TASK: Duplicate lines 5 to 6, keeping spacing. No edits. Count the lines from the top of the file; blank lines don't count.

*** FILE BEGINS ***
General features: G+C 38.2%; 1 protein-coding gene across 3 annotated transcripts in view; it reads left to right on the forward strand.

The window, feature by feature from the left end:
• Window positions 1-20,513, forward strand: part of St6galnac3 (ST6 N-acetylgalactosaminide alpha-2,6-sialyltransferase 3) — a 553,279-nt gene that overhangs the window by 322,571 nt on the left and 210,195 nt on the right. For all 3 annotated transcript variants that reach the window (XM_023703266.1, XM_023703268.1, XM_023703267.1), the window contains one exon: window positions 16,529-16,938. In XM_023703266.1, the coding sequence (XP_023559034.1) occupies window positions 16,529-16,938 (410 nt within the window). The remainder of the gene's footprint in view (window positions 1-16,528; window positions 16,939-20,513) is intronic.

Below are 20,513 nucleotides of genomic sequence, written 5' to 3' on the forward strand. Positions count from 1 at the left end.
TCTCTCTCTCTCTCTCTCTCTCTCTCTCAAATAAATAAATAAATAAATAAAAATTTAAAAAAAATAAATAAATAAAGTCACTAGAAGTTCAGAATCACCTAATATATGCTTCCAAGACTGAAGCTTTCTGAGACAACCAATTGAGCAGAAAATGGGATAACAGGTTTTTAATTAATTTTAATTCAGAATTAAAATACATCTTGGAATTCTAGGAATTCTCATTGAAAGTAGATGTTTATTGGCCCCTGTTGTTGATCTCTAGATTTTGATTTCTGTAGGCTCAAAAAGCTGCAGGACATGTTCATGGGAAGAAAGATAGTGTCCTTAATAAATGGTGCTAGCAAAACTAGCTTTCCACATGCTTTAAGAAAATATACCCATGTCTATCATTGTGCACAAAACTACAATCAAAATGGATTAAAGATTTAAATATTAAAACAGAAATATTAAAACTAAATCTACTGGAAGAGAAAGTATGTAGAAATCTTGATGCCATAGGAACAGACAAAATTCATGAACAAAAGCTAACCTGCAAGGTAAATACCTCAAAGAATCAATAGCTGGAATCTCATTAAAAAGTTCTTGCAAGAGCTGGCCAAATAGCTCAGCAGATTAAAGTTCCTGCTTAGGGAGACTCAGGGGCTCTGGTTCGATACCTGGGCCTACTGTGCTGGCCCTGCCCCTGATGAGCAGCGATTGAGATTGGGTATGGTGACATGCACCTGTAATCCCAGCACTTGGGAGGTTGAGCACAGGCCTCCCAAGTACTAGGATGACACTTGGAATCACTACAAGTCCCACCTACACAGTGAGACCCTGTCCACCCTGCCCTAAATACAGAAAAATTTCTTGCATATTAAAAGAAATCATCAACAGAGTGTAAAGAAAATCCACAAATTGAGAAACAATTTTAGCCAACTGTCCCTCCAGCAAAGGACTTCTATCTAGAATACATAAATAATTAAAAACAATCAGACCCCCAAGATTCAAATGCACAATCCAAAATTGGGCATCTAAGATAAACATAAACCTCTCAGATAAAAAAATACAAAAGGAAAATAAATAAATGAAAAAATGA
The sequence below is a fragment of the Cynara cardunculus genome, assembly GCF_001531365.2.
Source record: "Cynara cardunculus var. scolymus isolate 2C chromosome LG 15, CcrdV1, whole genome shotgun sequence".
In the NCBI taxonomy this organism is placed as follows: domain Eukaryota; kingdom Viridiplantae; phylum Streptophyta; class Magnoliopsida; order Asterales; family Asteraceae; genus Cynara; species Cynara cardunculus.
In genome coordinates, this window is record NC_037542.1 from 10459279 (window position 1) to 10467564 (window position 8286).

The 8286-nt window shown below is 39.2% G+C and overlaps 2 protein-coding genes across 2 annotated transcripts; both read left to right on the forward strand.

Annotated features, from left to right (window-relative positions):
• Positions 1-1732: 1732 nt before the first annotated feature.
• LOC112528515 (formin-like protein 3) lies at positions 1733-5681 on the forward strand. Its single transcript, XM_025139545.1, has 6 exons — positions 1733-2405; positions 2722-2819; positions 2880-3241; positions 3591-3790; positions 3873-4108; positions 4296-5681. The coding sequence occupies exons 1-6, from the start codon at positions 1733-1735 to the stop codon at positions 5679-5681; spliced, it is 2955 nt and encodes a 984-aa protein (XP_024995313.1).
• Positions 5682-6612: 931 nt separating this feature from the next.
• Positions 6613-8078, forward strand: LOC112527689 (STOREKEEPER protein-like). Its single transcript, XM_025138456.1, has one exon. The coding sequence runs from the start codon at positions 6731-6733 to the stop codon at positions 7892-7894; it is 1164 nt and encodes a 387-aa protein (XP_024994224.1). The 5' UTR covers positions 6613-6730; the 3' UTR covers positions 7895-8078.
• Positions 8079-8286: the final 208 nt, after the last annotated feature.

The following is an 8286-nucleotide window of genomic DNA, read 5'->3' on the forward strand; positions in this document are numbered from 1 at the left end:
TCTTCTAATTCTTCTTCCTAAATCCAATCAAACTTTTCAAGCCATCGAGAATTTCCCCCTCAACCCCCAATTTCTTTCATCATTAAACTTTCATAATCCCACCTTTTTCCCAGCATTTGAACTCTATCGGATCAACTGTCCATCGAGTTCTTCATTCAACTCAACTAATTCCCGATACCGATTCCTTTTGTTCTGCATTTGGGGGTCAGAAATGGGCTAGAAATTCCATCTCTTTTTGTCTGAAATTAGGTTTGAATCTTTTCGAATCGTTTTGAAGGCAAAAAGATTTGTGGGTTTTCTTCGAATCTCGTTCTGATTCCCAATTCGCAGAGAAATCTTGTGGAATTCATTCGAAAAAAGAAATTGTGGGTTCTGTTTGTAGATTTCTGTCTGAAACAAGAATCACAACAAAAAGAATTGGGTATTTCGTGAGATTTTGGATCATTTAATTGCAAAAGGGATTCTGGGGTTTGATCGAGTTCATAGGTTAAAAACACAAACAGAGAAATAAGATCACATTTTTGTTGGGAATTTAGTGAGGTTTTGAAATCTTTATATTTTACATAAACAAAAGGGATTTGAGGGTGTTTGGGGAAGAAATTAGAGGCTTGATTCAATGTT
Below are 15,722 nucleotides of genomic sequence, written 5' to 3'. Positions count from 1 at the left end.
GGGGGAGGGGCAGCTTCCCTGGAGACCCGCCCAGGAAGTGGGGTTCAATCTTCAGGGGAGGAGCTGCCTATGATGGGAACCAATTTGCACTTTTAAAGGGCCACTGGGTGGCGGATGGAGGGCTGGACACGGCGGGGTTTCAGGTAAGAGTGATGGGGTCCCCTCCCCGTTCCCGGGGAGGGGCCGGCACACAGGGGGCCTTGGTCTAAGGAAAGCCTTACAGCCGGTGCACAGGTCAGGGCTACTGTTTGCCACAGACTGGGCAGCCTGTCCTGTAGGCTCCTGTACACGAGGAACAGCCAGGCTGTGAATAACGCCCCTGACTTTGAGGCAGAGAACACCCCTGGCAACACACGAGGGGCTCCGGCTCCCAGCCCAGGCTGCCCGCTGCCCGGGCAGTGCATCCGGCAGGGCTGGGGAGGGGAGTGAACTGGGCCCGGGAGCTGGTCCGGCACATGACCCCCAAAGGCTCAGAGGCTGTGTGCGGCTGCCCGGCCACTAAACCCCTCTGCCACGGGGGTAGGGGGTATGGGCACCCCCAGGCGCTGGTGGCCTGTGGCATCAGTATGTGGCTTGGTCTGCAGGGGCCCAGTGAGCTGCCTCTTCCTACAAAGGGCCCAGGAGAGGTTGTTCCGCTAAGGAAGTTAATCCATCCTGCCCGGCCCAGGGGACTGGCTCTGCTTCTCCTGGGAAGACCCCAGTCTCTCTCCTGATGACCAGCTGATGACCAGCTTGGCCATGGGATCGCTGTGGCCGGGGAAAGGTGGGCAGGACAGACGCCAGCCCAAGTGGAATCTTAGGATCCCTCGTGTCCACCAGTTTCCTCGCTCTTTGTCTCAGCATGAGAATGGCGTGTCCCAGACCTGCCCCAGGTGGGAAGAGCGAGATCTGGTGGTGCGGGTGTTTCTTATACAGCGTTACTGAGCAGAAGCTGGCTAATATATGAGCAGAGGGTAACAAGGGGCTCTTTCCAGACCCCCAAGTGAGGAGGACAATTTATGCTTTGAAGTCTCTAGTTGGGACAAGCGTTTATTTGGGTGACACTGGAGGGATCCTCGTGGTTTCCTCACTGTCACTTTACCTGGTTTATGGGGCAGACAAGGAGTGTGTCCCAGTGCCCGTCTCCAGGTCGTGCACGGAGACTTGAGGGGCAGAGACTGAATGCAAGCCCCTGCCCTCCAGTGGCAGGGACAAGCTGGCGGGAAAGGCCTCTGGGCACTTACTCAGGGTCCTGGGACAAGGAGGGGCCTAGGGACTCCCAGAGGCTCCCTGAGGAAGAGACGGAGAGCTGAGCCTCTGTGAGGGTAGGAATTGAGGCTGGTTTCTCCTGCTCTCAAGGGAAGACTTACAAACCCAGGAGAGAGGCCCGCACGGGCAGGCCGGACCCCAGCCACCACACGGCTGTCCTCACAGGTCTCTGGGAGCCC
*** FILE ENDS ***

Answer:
TCTCTCTCTCTCTCTCTCTCTCTCTCTCAAATAAATAAATAAATAAATAAAAATTTAAAAAAAATAAATAAATAAAGTCACTAGAAGTTCAGAATCACCTAATATATGCTTCCAAGACTGAAGCTTTCTGAGACAACCAATTGAGCAGAAAATGGGATAACAGGTTTTTAATTAATTTTAATTCAGAATTAAAATACATCTTGGAATTCTAGGAATTCTCATTGAAAGTAGATGTTTATTGGCCCCTGTTGTTGATCTCTAGATTTTGATTTCTGTAGGCTCAAAAAGCTGCAGGACATGTTCATGGGAAGAAAGATAGTGTCCTTAATAAATGGTGCTAGCAAAACTAGCTTTCCACATGCTTTAAGAAAATATACCCATGTCTATCATTGTGCACAAAACTACAATCAAAATGGATTAAAGATTTAAATATTAAAACAGAAATATTAAAACTAAATCTACTGGAAGAGAAAGTATGTAGAAATCTTGATGCCATAGGAACAGACAAAATTCATGAACAAAAGCTAACCTGCAAGGTAAATACCTCAAAGAATCAATAGCTGGAATCTCATTAAAAAGTTCTTGCAAGAGCTGGCCAAATAGCTCAGCAGATTAAAGTTCCTGCTTAGGGAGACTCAGGGGCTCTGGTTCGATACCTGGGCCTACTGTGCTGGCCCTGCCCCTGATGAGCAGCGATTGAGATTGGGTATGGTGACATGCACCTGTAATCCCAGCACTTGGGAGGTTGAGCACAGGCCTCCCAAGTACTAGGATGACACTTGGAATCACTACAAGTCCCACCTACACAGTGAGACCCTGTCCACCCTGCCCTAAATACAGAAAAATTTCTTGCATATTAAAAGAAATCATCAACAGAGTGTAAAGAAAATCCACAAATTGAGAAACAATTTTAGCCAACTGTCCCTCCAGCAAAGGACTTCTATCTAGAATACATAAATAATTAAAAACAATCAGACCCCCAAGATTCAAATGCACAATCCAAAATTGGGCATCTAAGATAAACATAAACCTCTCAGATAAAAAAATACAAAAGGAAAATAAATAAATGAAAAAATGA
The sequence below is a fragment of the Cynara cardunculus genome, assembly GCF_001531365.2.